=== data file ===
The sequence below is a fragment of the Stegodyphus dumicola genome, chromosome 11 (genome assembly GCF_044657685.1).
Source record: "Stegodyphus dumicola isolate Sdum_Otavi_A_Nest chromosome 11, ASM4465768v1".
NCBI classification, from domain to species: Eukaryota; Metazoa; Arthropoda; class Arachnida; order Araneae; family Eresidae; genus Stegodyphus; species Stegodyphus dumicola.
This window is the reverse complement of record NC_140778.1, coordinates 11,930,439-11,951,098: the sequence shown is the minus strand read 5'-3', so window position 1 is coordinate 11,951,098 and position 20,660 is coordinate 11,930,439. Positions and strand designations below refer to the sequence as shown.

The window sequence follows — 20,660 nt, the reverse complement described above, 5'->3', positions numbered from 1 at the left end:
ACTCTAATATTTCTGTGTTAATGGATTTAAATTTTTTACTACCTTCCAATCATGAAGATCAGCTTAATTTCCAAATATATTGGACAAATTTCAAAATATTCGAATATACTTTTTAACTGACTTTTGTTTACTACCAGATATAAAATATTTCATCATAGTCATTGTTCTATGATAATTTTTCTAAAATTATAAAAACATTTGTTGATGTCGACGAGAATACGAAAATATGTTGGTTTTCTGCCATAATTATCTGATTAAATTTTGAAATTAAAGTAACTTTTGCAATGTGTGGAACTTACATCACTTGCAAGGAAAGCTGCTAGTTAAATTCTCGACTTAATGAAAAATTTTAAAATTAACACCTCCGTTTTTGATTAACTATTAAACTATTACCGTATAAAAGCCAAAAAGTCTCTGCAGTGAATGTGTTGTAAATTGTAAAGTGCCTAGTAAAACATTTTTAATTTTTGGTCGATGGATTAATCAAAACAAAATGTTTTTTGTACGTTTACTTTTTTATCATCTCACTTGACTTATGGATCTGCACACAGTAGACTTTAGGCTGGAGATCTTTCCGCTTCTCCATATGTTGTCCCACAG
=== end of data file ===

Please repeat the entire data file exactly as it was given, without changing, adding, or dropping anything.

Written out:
The sequence below is a fragment of the Stegodyphus dumicola genome, chromosome 11 (genome assembly GCF_044657685.1).
Source record: "Stegodyphus dumicola isolate Sdum_Otavi_A_Nest chromosome 11, ASM4465768v1".
NCBI classification, from domain to species: Eukaryota; Metazoa; Arthropoda; class Arachnida; order Araneae; family Eresidae; genus Stegodyphus; species Stegodyphus dumicola.
This window is the reverse complement of record NC_140778.1, coordinates 11,930,439-11,951,098: the sequence shown is the minus strand read 5'-3', so window position 1 is coordinate 11,951,098 and position 20,660 is coordinate 11,930,439. Positions and strand designations below refer to the sequence as shown.

The window sequence follows — 20,660 nt, the reverse complement described above, 5'->3', positions numbered from 1 at the left end:
ACTCTAATATTTCTGTGTTAATGGATTTAAATTTTTTACTACCTTCCAATCATGAAGATCAGCTTAATTTCCAAATATATTGGACAAATTTCAAAATATTCGAATATACTTTTTAACTGACTTTTGTTTACTACCAGATATAAAATATTTCATCATAGTCATTGTTCTATGATAATTTTTCTAAAATTATAAAAACATTTGTTGATGTCGACGAGAATACGAAAATATGTTGGTTTTCTGCCATAATTATCTGATTAAATTTTGAAATTAAAGTAACTTTTGCAATGTGTGGAACTTACATCACTTGCAAGGAAAGCTGCTAGTTAAATTCTCGACTTAATGAAAAATTTTAAAATTAACACCTCCGTTTTTGATTAACTATTAAACTATTACCGTATAAAAGCCAAAAAGTCTCTGCAGTGAATGTGTTGTAAATTGTAAAGTGCCTAGTAAAACATTTTTAATTTTTGGTCGATGGATTAATCAAAACAAAATGTTTTTTGTACGTTTACTTTTTTATCATCTCACTTGACTTATGGATCTGCACACAGTAGACTTTAGGCTGGAGATCTTTCCGCTTCTCCATATGTTGTCCCACAG